When was the last time you read a grand statement, accompanied by a large number, and wondered whether it could really be true?
Statistics are vital in helping us tell stories – we see them in the papers, on social media, and we hear them used in everyday conversation – and yet we doubt them more than ever. But numbers, in the right hands, have the power to change the world for the better. Contrary to popular belief, good statistics are not a trick, although they are a kind of magic. Good statistics are like a telescope for an astronomer, or a microscope for a bacteriologist. If we are willing to let them, good statistics help us see things about the world around us and about ourselves.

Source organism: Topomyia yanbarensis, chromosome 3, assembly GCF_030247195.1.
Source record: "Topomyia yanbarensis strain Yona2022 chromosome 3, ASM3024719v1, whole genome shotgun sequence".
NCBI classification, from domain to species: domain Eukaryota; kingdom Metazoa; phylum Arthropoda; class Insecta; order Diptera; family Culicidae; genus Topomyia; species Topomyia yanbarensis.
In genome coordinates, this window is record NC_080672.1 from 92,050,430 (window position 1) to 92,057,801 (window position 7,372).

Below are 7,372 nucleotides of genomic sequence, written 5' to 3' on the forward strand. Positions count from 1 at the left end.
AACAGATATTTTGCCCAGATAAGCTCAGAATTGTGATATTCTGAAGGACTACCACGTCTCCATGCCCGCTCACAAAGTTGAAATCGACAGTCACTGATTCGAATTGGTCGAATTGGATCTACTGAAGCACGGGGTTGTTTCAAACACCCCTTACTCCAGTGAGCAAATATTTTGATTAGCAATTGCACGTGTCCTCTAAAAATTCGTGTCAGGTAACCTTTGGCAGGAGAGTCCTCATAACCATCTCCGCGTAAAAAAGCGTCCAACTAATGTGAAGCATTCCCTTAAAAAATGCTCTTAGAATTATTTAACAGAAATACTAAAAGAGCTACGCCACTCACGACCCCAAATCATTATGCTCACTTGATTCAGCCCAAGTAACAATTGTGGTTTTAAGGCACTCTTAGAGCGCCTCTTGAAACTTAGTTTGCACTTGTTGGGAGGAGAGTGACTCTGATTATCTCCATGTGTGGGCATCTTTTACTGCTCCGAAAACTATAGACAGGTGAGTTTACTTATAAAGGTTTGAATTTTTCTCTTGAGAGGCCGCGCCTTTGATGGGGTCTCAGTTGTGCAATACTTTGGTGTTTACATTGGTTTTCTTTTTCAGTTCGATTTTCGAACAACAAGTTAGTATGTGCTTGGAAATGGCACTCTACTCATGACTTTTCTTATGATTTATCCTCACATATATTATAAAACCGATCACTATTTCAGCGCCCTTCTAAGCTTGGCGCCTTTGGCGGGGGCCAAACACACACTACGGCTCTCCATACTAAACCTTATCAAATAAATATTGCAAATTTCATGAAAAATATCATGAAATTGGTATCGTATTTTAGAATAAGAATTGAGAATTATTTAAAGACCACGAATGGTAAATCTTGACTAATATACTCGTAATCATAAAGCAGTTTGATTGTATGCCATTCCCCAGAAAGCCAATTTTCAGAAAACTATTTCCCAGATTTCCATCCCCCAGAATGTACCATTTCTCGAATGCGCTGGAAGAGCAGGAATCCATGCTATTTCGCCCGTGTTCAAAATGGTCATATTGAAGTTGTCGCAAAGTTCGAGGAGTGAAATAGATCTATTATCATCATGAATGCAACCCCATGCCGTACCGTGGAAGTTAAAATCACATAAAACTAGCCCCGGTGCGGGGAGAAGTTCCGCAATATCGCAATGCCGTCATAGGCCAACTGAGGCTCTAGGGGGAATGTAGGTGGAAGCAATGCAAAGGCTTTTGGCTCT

Tim Harford is a senior columnist for the Financial Times, the presenter of Radio 4’s More or Less and is a visiting fellow at Nuffield College, Oxford. His books include The Fifty Things that Made the Modern Economy, Messy, and The Undercover Economist.
The Oxford Mathematics Public Lectures are generously supported by XTX Markets.
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